Garlic is an invaluable cooking ingredient.

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It smells amazing when you sauté it.

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And it makes food taste delicious.

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But afterwards, there’s the dreaded garlic breath.

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And it lingers, no matter what you do.

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Here’s why: Chopping or crushing garlic creates four sulfur compounds, which are notoriously stinky—they’re behind such lovely scents as rotting eggs and skunk spray.

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One of those compounds is allyl methyl sulfide, which takes a really long time for the body to break down.

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Once the compound is absorbed by the stomach, it goes into the blood stream and travels all around the body.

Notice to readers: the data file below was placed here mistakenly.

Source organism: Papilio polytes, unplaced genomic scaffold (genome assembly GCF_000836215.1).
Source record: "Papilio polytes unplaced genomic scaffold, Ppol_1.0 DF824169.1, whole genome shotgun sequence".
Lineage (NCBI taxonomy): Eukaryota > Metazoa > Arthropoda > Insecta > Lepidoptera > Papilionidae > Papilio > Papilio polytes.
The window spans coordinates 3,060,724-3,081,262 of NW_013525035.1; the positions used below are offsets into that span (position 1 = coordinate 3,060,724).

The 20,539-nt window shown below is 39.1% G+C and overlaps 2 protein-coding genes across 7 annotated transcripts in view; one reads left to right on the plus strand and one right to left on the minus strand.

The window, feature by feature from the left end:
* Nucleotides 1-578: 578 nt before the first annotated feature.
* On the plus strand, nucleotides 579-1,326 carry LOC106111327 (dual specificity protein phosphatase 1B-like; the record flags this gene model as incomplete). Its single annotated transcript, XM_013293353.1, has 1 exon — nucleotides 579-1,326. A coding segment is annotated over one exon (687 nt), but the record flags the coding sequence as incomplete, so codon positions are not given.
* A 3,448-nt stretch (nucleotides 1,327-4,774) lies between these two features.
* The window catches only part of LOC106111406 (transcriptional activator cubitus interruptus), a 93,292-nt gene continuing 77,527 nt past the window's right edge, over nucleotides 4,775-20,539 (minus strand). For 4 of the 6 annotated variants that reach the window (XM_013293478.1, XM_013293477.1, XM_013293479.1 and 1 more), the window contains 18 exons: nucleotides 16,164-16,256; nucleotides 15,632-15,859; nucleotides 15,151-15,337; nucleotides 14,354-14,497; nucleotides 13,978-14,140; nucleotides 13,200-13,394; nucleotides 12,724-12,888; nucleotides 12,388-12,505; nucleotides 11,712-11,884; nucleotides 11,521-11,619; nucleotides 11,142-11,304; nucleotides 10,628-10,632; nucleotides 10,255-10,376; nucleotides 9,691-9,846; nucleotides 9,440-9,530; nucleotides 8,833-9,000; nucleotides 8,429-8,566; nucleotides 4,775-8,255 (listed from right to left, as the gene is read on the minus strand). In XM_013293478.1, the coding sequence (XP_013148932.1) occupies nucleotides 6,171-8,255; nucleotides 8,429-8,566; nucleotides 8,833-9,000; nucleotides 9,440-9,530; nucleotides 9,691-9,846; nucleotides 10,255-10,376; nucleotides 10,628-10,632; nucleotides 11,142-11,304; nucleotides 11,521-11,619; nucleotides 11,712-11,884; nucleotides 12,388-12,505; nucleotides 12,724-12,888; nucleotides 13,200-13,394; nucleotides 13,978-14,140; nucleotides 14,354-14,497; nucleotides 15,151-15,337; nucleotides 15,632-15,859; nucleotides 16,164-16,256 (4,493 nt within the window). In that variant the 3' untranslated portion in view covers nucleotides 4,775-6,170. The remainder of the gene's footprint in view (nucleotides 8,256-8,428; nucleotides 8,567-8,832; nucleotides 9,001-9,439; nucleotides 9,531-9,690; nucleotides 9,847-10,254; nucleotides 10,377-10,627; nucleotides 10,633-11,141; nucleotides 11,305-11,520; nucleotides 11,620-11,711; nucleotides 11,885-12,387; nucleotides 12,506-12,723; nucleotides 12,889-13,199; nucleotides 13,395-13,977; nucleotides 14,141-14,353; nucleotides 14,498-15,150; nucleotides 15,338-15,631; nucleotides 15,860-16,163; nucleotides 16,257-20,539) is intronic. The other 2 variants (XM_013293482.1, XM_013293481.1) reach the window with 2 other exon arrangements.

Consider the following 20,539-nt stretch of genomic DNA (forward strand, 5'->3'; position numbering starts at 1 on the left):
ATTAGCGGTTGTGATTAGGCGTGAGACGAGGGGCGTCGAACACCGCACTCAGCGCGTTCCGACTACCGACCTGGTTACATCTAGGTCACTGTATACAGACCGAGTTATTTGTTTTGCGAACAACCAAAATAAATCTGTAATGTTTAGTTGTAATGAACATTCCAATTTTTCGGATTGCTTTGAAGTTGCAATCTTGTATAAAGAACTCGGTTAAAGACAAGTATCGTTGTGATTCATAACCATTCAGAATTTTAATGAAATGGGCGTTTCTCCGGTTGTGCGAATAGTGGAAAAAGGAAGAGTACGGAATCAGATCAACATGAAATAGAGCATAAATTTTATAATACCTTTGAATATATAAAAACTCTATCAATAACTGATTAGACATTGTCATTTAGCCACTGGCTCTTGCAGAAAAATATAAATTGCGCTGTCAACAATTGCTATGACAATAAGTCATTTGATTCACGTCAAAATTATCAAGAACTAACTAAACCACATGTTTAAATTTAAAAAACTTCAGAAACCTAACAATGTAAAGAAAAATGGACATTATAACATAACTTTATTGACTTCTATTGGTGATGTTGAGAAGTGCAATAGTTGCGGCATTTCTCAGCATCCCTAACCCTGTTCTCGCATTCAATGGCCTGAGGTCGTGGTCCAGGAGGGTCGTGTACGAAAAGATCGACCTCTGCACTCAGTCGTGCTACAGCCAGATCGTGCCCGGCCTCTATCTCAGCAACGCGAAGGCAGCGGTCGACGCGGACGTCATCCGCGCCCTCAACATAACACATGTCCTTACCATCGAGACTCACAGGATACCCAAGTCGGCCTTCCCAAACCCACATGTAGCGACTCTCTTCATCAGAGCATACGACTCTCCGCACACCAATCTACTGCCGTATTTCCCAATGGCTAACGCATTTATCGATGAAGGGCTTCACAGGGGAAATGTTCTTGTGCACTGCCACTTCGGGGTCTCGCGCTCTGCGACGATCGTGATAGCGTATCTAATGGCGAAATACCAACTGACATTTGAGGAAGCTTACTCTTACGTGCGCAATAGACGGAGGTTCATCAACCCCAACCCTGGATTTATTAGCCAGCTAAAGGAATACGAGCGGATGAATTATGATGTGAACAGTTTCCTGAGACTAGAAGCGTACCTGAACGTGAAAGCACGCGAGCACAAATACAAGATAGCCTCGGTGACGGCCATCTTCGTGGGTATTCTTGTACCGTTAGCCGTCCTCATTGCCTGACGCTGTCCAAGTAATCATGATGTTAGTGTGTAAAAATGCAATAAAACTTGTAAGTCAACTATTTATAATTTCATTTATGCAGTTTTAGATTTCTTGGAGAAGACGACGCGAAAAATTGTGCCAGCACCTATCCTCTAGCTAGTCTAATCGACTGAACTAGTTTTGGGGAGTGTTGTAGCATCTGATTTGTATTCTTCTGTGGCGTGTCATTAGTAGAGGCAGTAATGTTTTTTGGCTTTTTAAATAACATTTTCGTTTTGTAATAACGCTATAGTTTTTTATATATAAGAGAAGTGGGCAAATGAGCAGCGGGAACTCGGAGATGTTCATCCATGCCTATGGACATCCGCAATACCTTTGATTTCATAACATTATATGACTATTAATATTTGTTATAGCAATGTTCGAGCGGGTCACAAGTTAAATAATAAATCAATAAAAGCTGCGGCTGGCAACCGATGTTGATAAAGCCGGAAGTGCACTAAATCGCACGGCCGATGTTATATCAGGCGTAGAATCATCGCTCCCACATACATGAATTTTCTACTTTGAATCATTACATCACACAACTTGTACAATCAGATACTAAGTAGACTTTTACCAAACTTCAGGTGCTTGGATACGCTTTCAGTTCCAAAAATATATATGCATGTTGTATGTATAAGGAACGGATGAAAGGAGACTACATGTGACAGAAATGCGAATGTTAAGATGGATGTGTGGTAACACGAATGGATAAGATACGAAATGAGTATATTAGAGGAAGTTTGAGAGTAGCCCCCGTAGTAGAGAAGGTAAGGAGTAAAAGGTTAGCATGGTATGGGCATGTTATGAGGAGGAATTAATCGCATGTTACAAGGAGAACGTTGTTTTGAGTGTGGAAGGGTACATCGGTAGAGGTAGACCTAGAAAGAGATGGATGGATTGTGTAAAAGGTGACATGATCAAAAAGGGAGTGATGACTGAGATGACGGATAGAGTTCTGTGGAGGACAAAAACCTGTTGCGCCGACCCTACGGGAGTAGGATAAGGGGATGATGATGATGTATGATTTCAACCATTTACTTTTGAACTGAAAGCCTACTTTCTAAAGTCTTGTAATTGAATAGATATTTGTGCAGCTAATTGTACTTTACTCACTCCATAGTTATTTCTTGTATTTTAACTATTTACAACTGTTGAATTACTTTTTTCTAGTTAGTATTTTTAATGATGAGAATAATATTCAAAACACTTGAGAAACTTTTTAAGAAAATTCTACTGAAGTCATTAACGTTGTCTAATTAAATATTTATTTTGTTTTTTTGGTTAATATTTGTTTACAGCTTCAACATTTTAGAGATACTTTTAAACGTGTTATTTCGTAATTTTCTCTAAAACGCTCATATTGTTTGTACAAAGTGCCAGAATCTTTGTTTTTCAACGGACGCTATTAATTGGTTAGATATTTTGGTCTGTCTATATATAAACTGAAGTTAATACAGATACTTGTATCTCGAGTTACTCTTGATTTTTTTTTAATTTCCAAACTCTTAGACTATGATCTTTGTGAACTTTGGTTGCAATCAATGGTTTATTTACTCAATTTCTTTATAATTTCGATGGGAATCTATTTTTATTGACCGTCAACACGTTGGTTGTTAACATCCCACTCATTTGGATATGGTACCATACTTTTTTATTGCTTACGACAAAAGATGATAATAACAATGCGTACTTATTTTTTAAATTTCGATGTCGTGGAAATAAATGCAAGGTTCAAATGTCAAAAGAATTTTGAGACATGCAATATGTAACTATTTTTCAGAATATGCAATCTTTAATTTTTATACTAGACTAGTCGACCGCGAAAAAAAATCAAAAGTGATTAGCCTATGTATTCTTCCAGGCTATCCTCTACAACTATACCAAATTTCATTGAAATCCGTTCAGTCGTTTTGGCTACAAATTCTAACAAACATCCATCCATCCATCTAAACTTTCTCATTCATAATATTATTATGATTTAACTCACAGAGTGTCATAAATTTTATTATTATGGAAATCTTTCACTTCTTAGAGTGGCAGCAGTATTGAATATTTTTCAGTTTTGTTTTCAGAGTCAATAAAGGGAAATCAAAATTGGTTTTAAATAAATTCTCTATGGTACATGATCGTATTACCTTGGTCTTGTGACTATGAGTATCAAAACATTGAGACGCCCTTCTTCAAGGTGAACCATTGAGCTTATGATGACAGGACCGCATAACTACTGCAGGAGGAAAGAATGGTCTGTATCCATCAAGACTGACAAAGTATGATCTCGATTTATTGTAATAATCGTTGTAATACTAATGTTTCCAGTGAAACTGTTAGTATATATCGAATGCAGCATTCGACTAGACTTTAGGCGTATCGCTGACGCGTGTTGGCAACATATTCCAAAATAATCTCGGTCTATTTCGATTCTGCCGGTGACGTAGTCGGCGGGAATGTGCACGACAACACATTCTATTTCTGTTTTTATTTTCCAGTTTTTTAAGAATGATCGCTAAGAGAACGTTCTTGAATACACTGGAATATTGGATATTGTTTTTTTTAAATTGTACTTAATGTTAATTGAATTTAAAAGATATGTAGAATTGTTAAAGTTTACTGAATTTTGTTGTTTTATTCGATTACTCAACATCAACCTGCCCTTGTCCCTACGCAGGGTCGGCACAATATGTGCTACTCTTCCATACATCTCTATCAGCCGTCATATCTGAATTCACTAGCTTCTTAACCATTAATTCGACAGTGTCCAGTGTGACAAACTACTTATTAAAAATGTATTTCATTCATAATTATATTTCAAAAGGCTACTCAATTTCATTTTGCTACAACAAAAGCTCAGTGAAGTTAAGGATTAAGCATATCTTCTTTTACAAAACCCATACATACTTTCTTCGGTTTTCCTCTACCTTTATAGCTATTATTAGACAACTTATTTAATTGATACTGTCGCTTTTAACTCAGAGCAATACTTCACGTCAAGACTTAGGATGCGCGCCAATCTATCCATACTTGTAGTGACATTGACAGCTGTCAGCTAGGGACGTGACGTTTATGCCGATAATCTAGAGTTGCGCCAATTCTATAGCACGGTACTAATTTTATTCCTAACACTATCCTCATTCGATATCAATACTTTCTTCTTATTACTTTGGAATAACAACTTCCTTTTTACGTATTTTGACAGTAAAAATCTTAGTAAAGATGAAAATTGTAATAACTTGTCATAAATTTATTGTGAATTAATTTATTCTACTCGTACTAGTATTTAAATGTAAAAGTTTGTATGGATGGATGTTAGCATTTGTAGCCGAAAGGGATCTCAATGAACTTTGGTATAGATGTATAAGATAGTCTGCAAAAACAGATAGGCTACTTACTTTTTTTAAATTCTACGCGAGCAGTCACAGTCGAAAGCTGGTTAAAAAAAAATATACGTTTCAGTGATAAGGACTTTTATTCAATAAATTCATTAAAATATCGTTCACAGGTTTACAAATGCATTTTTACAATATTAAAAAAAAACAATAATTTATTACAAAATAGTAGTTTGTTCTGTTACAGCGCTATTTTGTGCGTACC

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It comes out in your sweat and your urine.

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And it comes out through your lungs and in your saliva.

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It can take up to two days for your body to metabolize the compound and make the smell disappear.monkey1

So enjoy your food—it’s going to be with you for a while!

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(Actually you can eat some foods that will help—watch the Compound Interest video above to find out more).

[via io9.com, NPR]